Ampeg 4x10HLF Wattage???

Discussion in 'Amps and Cabs [BG]' started by 74rickbass, Sep 5, 2003.

  1. On the site, it says 400 RMS power handling, but there is one at my local music store, and on the back it says "250RMS/1000 Program", and yes, I'm positive it's the 4x10HLF cause it says it on the back. and ampeg only produces one 4x10 with a rollbar and the ports on the front.

    What do you think? missprint???
  2. tim4003


    Apr 30, 2002
    Dawsonville , GA
    SVT or BSE? I think you may be seeing two different cabs.
  3. no, SVT classic, black grill, rollbar and all...

  4. tim4003


    Apr 30, 2002
    Dawsonville , GA
    That's strange. Could be a misprint. That "250RMS/1000Program" doesn't look right either.
  5. Cantstandsya


    Jul 27, 2001
    Fontana, CA
    I used to have one.Mine said it was 500 Watts RMS/1000 Watts Program
  6. The weird thing is, on the cab I seen, it has 250watts RMS, on the website, it says 400 watts RMS, AND in the ampeg paper thing it says 500 watts RMS, whats the deal???

    Should I send a E-mail to the company to find out?
  7. Gard

    Gard Commercial User

    Mar 31, 2000
    Greensboro, NC, USA
    General Manager, Roscoe Guitars
    Here is the exact wording of the Ampeg lit we use at work:

    Four 10" speakers (front ported) and horn, extended low end, 800 watt handling, 4 ohms, variable "L" pad, 3" dolly-style casters, tilt-back handle.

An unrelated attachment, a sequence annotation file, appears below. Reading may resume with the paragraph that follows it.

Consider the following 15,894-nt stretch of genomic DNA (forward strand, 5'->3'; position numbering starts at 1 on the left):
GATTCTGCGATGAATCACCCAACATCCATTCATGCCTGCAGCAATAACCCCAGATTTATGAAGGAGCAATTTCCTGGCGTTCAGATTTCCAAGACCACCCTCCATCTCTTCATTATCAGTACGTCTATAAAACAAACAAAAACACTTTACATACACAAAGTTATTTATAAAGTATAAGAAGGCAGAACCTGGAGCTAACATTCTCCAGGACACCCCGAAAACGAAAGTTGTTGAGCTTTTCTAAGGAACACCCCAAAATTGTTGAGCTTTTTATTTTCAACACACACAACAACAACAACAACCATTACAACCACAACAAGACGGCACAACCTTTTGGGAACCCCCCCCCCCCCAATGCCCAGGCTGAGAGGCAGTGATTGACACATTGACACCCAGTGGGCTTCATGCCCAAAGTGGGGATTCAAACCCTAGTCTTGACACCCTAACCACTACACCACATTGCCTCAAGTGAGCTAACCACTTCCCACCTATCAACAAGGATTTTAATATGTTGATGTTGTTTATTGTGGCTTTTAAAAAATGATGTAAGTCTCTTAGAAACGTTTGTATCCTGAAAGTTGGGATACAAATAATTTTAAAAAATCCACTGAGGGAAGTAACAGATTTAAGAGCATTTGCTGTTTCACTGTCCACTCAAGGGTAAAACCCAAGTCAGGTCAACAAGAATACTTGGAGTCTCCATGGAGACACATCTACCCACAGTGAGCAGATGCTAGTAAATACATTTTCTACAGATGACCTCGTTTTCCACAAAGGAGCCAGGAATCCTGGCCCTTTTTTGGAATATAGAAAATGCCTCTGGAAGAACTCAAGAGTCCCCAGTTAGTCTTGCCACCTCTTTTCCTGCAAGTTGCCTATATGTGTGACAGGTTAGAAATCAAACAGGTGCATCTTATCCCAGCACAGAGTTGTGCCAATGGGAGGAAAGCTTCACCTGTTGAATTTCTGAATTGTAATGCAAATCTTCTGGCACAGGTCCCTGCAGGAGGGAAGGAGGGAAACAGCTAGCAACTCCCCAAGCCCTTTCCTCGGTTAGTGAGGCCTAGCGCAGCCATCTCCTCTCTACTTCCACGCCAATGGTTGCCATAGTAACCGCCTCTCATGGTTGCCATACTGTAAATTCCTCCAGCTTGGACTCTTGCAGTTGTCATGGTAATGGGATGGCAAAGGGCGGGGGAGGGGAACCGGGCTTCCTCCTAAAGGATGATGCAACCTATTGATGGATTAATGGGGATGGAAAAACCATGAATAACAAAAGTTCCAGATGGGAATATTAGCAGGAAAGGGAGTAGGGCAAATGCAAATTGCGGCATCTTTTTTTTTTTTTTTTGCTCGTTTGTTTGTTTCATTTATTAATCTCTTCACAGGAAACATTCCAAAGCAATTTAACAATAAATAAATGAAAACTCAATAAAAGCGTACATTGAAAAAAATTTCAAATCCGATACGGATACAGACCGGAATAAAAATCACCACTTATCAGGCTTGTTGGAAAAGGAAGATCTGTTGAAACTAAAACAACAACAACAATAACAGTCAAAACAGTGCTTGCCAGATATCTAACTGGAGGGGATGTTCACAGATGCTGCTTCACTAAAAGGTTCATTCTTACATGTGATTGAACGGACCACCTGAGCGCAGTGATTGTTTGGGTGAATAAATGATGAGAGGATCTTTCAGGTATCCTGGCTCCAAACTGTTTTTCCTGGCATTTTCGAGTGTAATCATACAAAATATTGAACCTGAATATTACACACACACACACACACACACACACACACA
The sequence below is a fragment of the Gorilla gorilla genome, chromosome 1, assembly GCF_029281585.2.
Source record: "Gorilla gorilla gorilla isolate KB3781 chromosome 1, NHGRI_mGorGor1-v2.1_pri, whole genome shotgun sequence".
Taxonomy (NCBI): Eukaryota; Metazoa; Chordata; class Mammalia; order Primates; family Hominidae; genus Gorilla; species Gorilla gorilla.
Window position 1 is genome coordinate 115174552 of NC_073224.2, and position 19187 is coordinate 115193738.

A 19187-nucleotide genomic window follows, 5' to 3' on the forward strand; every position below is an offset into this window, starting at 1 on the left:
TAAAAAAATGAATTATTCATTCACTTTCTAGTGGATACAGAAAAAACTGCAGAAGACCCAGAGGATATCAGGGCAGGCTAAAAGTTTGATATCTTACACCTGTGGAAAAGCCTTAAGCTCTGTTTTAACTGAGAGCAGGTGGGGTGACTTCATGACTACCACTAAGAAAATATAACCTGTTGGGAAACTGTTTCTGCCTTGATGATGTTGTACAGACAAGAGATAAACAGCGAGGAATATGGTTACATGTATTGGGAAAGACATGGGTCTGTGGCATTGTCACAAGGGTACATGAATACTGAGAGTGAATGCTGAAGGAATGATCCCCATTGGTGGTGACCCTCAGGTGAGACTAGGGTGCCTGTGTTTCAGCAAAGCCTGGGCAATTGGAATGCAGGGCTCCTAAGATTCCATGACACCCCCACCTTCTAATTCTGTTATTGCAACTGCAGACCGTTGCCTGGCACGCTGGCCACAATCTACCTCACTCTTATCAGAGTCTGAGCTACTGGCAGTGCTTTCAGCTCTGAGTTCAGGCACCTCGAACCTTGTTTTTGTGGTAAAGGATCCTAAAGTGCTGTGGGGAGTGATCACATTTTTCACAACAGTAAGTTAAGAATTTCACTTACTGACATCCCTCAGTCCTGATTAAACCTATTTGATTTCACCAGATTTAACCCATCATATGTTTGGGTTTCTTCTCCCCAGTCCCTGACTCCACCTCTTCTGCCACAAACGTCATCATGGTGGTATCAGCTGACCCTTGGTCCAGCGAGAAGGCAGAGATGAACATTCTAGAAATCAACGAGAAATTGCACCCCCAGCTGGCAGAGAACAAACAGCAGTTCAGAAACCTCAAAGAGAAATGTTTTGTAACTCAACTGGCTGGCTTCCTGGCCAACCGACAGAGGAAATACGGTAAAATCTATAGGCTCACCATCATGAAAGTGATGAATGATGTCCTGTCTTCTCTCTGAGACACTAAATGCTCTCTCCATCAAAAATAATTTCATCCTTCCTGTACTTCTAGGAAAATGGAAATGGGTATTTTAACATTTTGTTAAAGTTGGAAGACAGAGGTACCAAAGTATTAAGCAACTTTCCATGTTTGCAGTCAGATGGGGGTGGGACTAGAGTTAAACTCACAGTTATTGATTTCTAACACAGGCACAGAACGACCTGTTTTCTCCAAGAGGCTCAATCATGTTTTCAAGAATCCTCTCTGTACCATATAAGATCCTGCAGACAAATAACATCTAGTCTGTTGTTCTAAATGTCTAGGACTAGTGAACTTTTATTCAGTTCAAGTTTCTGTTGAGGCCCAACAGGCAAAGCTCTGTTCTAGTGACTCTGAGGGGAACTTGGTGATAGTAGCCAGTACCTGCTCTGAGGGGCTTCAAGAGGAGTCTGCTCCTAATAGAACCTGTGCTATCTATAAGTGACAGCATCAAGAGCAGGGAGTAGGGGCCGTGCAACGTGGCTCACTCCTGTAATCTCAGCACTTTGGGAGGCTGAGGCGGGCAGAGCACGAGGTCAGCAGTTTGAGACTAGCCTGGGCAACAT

We don't have one on display right at the moment, so I can't check the back panel for the exact wording there.
  8. The 250W thing is an error. The older HLFs were rated at 400/800 and the newer ones are rated 500/1000.
  9. I was thinking maybe, it was 250 watts Continuous, 500 watts RMS, and 1000 watts program?

    Does that sound about right? cause someone told me that if you double the continuous wattage, you get the RMS, and if you double the the RMS, you get the program wattage. is that true?
  10. Can anybody clearify if the above statement is true?
  11. 'RMS' is continuous power. It's actually an incorrect term. The correct term for what people call 'RMS' is 'continuous average power.'
    It's calculated from the RMS voltage across the terminals of the cab, and I guess people use the RMS term for power because it's convenient.
    There isn't any standard definition for 'program' power but a lot of manufacturers spec it as 2x continuous (RMS).
    The long term continuous power handling (ie RMS) is the only number you need to consider when it comes to power ratings.